President George H.W. Bush — and the Vital Need for Godly Leadership

As a pastor in Texas for many decades, the loss of President Bush hits me hard. It also brings to mind a biblical principle about “thorn tree leadership.”

By Mike Hayes Published on December 6, 2018

This week, our country celebrates the life and mourns the loss of our 41st President, George H. W. Bush. As one who has lived in Texas most of my life and interacted with the Bush family at times, the loss feels personal.

May this national time of mourning serve as a clarion call for you and me to remember the significant need for strong leaders. We need men and women with lives of service like the late President Bush and a call to lead in our nation.

Will you join me today in praying for God to continually raise up godly statesmen and women in our nation?

A Haunting Allegory from Scripture

In my new book Renewal: 4 Ways to Change Your Life and Our Nation, near the end I share an important parable. Taken straight from Judges 9:8-15, this passage illustrates the vital need for godly leadership.

“One day the trees went out to anoint a king for themselves. They said to the olive tree, ‘Be our king.’ But the olive tree answered, ‘Should I give up my oil, by which both gods and humans are honored, to hold sway over the trees?’ 

Next, the trees said to the fig tree, ‘Come and be our king.’ But the fig tree replied, ‘Should I give up my fruit, so good and sweet, to hold sway over the trees?’ Then the trees said to the vine, ‘Come and be our king.’ But the vine answered, ‘Should I give up my wine, which cheers both gods and humans, to hold sway over the trees?’ 

Finally, all the trees said to the thorn bush, ‘Come and be our king.’ The thorn bush said to the trees, ‘If you really want to anoint me king over you, come and take refuge in my shade; but if not, then let fire come out of the thorn bush and consume the cedars of Lebanon!’”

Summing Up the Story

This allegory details the condition that often exists today in America. As in the story, we inherently seek to be led. We see the trees in the story asking, “Be our king.”

But when the olive tree, fig tree, and the grape vine all refuse because they aren’t willing to leave their fruitful pursuits, the trees turn to the thorn tree. Only too happy to be asked, it offers only deception. “Come and enjoy my shade,” it lies.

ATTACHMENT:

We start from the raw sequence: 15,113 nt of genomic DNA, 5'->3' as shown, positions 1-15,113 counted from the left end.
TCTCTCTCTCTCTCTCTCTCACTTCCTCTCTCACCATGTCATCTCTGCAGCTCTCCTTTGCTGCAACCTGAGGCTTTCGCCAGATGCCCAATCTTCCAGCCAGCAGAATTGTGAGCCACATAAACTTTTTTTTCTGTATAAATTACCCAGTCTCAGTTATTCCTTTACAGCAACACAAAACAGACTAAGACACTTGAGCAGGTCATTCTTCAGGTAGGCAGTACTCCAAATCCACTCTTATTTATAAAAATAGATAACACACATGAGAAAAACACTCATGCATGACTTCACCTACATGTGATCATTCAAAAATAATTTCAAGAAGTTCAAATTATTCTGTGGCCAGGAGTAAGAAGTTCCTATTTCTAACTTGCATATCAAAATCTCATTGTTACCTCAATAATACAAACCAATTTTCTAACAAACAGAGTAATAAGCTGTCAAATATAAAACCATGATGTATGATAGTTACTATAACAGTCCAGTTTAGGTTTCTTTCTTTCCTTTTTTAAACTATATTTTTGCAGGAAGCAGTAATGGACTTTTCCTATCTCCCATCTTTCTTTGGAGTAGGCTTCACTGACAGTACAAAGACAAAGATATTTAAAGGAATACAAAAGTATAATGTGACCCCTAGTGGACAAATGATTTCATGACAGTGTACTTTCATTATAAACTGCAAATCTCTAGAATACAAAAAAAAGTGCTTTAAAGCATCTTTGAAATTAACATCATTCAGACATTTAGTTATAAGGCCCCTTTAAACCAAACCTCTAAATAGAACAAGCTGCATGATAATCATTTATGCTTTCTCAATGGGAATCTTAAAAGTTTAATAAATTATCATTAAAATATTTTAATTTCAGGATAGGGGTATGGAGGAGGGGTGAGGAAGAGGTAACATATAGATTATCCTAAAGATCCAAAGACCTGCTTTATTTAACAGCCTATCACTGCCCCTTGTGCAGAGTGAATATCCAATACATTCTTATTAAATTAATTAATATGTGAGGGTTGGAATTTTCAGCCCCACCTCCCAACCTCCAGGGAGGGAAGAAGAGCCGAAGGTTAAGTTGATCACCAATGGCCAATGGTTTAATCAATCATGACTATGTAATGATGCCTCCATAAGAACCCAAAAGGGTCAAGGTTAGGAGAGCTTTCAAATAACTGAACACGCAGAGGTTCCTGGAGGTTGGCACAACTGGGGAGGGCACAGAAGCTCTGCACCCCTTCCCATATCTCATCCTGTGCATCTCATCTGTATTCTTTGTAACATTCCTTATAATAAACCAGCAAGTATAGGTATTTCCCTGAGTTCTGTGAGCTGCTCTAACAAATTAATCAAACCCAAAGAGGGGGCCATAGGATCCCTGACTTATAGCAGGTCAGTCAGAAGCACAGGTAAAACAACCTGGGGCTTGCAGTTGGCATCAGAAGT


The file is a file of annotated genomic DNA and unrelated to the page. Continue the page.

We see the trees in the story asking, “Be our king.” Today in America, people inherently seek to be led.

Its sparse, prickly branches do not offer shade; its thorns only prick fingers and draw blood. Then, revealing its inner lack of values and its ego-driven cruelty, the thorn tree says, “And if you won’t, let fire come out from me and destroy the Cedars of Lebanon!”

When the thorn tree doesn’t get its way, its deepest desire is manifested. This worthless thorn tree threatens to destroy with its wrath the finest trees in the world.

Interpreting What It Means

This is a tragic picture of what often happens in leadership at every level in our nation. When fruitful, honest, faithful, values-driven men and women filled with character and wisdom refuse the offer and responsibility to serve, it opens the door of opportunity to the immoral, inept, and self-serving to step up.

They are only too happy to fulfill their drive for power and recognition at the expense of the principles and values this nation was founded upon, which stand like the “mighty cedars of Lebanon.” So we sit by as the cedars burn, set ablaze by “thorn tree leadership.”

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We talk about the days when men of character like Washington, Adams, and Jefferson sacrificed their lives, fortunes, and sacred honor to lead a fledgling nation toward greatness. What about us? When will we be willing to answer the call to lead?

How long will we chase personal comfort at the expense of national renewal? When did the “American Dream” become a life of personal wealth only realized by the super-rich?

What if we made our personal vision of the American Dream a nation filled with wisdom, kindness, generosity, justice, and mercy?

Making It Personal

Renewal by Mike Hayes

Renewal by Mike Hayes

Can I ask you a personal question? What about you? Are your personal pursuits one and the same with your calling and divine purpose?

The world cries out to be led. If good people refuse, those who only offer empty promises and pain are happy to take their place. 

This is my prayer for our nation today …

Father, as our nation remembers the life of her 41st president and mourns his passing, we pray that you would raise up a new generation of righteous statesmen and women in this land.  

 Jesus, build Your Church and advance renewal in our nation through godly leaders with Your heart and Your vision. We unite together in prayer for a new wave of passionate leaders — filled with integrity, marked by diversity, and characterized by humble devotion to You. May these leaders ‘restore the foundations’ of our nation and usher in a great renewal!  

Holy Spirit, I surrender to Your call to be a part of that army! I say “yes” to the call to lead in my sphere of influence! Let Your Kingdom be advanced in our city, nation, and world! In Jesus’ Name, Amen

If you ever hear a call to lead, I pray you find the grace and strength to step up and say as the prophet in ancient times, “Here am I, send me!” (Isaiah 6:8).


This article is excerpted from the new book Renewal by Mike Hayes, which is now available. Explore The Stream’s complete coverage honoring the late President George H. W. Bush.

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